Over the past two decades, minimally invasive surgery (MIS) abdominal surgery has increasingly been used to treat pelvic organ prolapse. Besides the several advantages associated with minimal invasiveness, this approach bridged the gap between the benefits of vaginal surgery and the surgical success rates of open abdominal procedures. The most commonly performed procedure for suspension of the vaginal apex for postoperative vaginal prolapse by robotic-assisted laparoscopy is the sacrocolpopexy. Conventional laparoscopic application of this procedure was first reported in 1994 by Nezhat et al. and had not gained widespread adoption due to lengthy learning curve associated with laparoscopic suturing. Since FDA approval of the da Vinci® robot for gynecologic surgery in 2005, minimally invasive abdominal surgery for pelvic organ prolapse has become increasingly popular, as robotic-assisted laparoscopic sacrocolpopexy is an option for those surgeons without experience or training in the conventional route. Robotic surgery has made its way into the armamentarium of POP treatment and has allowed pelvic surgeons to adapt the "gold standard" technique of abdominal sacrocolpopexy to a minimally invasive approach with improved intraoperative morbidity and decreased convalescence. In fact, repair of pelvic organ prolapse can be performed robotically, and sometimes surgeons can feel suturing and dissection during the procedures less challenging with the assistance of the robot. However, even if robotic surgery may confer many benefits over conventional laparoscopy, these advantages should continue to be weighed against the cost of the technology. To date, as long-term outcomes, evidence about robotic sacrocolpopexy for a repair of pelvic organ prolapse are not conclusive, and much more investigations are needed to evaluate subjective and objective outcomes, perioperative and postoperative adverse events, and costs associated with these procedures. It is plausible to think that the main advantage is that robotics may lead to a widespread adoption of minimally invasive techniques in the field of pelvic floor reconstructive surgery. The following review will address the development and current state of robotic assistance in treating pelvic floor reconstruction discussing available data about the techniques of robotic prolapse repair as well as morbidity, costs and clinical outcomes.

Procedimentos Cirúrgicos em Ginecologia/métodos , Prolapso de Órgão Pélvico/cirurgia , Procedimentos Cirúrgicos Robóticos/métodos , Feminino , Procedimentos Cirúrgicos em Ginecologia/economia , Humanos , Laparoscopia/economia , Laparoscopia/métodos , Procedimentos Cirúrgicos Minimamente Invasivos/economia , Procedimentos Cirúrgicos Minimamente Invasivos/métodos , Diafragma da Pelve/cirurgia , Procedimentos Cirúrgicos Reconstrutivos/economia , Procedimentos Cirúrgicos Reconstrutivos/métodos , Procedimentos Cirúrgicos Robóticos/economia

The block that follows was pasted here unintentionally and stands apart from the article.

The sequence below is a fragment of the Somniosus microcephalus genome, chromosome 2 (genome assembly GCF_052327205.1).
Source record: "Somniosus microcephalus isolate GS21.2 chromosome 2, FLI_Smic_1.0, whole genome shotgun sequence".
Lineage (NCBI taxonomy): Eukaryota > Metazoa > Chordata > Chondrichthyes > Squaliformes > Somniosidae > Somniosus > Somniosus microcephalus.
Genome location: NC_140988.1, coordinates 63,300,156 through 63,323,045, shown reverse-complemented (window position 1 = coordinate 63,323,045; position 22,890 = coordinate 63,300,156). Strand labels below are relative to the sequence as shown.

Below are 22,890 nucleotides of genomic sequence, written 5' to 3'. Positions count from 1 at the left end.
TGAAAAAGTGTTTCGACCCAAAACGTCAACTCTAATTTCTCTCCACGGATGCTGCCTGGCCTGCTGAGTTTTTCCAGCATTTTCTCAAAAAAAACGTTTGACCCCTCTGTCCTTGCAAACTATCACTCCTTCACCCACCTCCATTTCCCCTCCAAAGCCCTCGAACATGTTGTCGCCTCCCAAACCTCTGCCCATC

Front Surg ; 5: 51, 2018.
Artigo em Inglês | MEDLINE | ID: mdl-30234125


Introduction: Surgical treatment of ureteral endometriosis is necessary to relieve urinary symptoms of obstruction and to preserve renal function. Which surgical approach to ureteral endometriosis should be considered the most appropriate is debated, due to the lack of scientific evidence. The aim of the present study is to assess the feasibility and to describe the perioperative outcomes of minimally invasive treatment of deep ureteral endometriosis using robotic assistance, highlighting the technical benefits and the limits of this approach. Method: A case-series including 31 consecutive patients affected by high-stage endometriosis including ureteral endometriosis using robotic assistance in our Department between November 2011 and September 2017. Results: All procedures were successfully completed by robotic technique, resulting in full excision of the parametrial nodules involving the ureter. Mean operating time was 184.8 ± 81 min. Mean hospital stay was 4.02 ± 3 days. Perioperative complications occurred in five patients and 4 out of 5 involved the urinary tract. Conclusions: Robotic surgery for deep infiltrating endometriosis of the ureter was feasible and allowed complete resection of ureteral nodules in all cases. No intraoperative complications arose, but a non-negligible rate of urinary tract complications was detected. This calls for a careful assessment of the benefits and specific risks associated with the use of robotic surgery for the treatment of deep infiltrating endometriosis of the ureter.